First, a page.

Learn Language Hoboken

Happy New Year, Language Learners!


With another year in the books and the night’s festivities coming to a close, let’s take a look at how our friends across cultures and countries celebrate a year — and a decade — coming to an end.


The history of New Year celebrations goes back roughly 4,000 years to ancient Babylon — that’s a long time, don’t you think? It really puts things into perspective! Back then, it was celebrated for almost two weeks. Today, there are still some celebrations that last that long.


Most countries celebrate much like we do in the United States. There are parties, social gatherings, concerts, food, and drinks to last much longer than just one night. But in other cultures, there is more tradition and more meaning behind the close of one year and the beginning of a new. 


For instance, in China, New Year’s celebrations last 7 days — and their New Year follows the Lunar calendar. So this year, Chinese New Year begins on January 25, making it the year of the rat. To celebrate, there are festivals and parades in the street where dragons will glide along pathways and citizens will cleanse their houses to prepare for the year ahead.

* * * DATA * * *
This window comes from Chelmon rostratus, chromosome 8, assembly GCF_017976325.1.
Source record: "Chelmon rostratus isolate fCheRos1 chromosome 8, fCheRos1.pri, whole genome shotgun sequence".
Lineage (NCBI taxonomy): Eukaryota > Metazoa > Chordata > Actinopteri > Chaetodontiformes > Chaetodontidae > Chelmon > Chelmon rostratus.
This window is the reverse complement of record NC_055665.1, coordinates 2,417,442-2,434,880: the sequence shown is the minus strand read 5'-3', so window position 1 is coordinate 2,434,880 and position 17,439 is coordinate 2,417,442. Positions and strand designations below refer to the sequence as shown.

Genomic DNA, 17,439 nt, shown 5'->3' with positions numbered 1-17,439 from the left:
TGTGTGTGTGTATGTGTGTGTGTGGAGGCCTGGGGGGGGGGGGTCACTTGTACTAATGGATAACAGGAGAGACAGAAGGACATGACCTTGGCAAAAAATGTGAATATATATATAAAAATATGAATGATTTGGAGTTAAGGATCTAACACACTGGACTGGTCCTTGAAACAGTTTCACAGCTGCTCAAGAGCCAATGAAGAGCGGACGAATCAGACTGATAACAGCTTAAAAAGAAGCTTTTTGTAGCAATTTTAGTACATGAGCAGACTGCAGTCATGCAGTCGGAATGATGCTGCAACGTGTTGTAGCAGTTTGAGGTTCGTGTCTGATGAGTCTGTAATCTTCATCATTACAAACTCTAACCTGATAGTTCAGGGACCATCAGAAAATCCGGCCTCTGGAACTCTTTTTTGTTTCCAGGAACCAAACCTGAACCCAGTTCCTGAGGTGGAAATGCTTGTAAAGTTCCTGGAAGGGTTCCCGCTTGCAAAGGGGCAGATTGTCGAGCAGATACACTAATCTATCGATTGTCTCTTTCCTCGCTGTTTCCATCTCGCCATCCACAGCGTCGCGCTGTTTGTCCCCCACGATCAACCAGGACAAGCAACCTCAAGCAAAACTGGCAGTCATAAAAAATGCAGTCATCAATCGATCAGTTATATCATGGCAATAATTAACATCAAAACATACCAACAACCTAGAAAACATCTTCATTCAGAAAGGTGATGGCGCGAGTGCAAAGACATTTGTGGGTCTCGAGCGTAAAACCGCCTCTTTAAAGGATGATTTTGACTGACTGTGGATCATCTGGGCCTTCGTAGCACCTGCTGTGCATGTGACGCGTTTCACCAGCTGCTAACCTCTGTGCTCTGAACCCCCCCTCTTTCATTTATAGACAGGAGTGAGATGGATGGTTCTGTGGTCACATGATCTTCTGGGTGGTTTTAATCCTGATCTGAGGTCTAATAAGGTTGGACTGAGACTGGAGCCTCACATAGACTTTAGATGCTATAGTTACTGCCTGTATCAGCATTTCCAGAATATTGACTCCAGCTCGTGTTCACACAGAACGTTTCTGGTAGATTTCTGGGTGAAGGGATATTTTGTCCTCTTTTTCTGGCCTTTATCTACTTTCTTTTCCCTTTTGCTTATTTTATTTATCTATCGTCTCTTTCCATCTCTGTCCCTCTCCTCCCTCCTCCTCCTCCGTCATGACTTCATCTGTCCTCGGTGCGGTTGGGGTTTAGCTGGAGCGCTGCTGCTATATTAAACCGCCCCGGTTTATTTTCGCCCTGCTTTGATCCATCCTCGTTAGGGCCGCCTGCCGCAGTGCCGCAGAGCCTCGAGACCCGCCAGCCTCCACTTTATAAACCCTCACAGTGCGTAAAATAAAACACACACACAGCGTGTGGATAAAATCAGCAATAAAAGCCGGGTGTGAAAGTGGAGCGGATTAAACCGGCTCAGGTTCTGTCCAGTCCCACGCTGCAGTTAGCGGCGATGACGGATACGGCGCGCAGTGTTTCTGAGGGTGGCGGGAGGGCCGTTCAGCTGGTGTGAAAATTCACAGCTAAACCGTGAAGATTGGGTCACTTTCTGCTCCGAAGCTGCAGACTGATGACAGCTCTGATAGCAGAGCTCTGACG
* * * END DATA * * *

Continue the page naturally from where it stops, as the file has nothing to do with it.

Similarly, New Year’s is celebrated on different days in Thailand — April 13-15th. On this traditional holiday, the people celebrate with a ceremony called Songkran. During it, people use water as a symbol of cleanliness, washing away bad luck. They will wash Buddhas and take to the streets throwing water around and at each other. 


In Ecuador, effigies are burned to let go of the bad thoughts and feelings of the past. Effigies range from well-known television characters to political figures and beyond and are burned in celebration in streets across the country.


In other countries, the traditions and superstitions vary. For instance, in Spain and other countries, people will eat 12 grapes once the clock strikes midnight. In the Philippines, they will eat 12 round fruits to ring in the New Year and usher in good luck. 


Fire is also a major component of New Year’s celebrations. In Panama, people light bonfires to symbolize a fresh start for the New Year. And in Scotland, bonfire celebrations and fireballs swinging through the streets symbolize the burning of one year to make room for the next.


As you can see, there are many different ways to celebrate the end of 2019 and the start of 2020. How will you be celebrating?